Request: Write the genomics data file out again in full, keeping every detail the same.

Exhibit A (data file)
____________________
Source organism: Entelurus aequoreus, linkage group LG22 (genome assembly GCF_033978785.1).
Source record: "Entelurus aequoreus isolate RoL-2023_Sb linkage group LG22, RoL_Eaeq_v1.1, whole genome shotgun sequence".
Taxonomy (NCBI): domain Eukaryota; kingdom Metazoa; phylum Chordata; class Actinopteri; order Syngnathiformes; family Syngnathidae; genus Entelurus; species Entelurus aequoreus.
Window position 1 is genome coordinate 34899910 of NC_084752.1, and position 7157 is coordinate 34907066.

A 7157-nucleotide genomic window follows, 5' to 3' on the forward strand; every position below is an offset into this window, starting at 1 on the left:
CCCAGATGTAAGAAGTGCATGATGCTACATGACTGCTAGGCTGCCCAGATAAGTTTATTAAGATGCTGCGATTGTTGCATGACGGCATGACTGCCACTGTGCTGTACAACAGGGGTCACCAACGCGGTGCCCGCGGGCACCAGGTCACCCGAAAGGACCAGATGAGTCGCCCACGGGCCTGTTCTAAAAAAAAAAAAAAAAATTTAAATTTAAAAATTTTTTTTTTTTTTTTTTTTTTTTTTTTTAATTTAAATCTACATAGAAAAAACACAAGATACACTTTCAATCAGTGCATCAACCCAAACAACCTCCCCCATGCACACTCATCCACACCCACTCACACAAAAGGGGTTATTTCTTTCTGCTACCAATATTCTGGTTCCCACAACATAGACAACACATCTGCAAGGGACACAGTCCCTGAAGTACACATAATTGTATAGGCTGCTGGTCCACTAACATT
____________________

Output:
Source organism: Entelurus aequoreus, linkage group LG22 (genome assembly GCF_033978785.1).
Source record: "Entelurus aequoreus isolate RoL-2023_Sb linkage group LG22, RoL_Eaeq_v1.1, whole genome shotgun sequence".
Taxonomy (NCBI): domain Eukaryota; kingdom Metazoa; phylum Chordata; class Actinopteri; order Syngnathiformes; family Syngnathidae; genus Entelurus; species Entelurus aequoreus.
Window position 1 is genome coordinate 34899910 of NC_084752.1, and position 7157 is coordinate 34907066.

A 7157-nucleotide genomic window follows, 5' to 3' on the forward strand; every position below is an offset into this window, starting at 1 on the left:
CCCAGATGTAAGAAGTGCATGATGCTACATGACTGCTAGGCTGCCCAGATAAGTTTATTAAGATGCTGCGATTGTTGCATGACGGCATGACTGCCACTGTGCTGTACAACAGGGGTCACCAACGCGGTGCCCGCGGGCACCAGGTCACCCGAAAGGACCAGATGAGTCGCCCACGGGCCTGTTCTAAAAAAAAAAAAAAAAATTTAAATTTAAAAATTTTTTTTTTTTTTTTTTTTTTTTTTTTTAATTTAAATCTACATAGAAAAAACACAAGATACACTTTCAATCAGTGCATCAACCCAAACAACCTCCCCCATGCACACTCATCCACACCCACTCACACAAAAGGGGTTATTTCTTTCTGCTACCAATATTCTGGTTCCCACAACATAGACAACACATCTGCAAGGGACACAGTCCCTGAAGTACACATAATTGTATAGGCTGCTGGTCCACTAACATT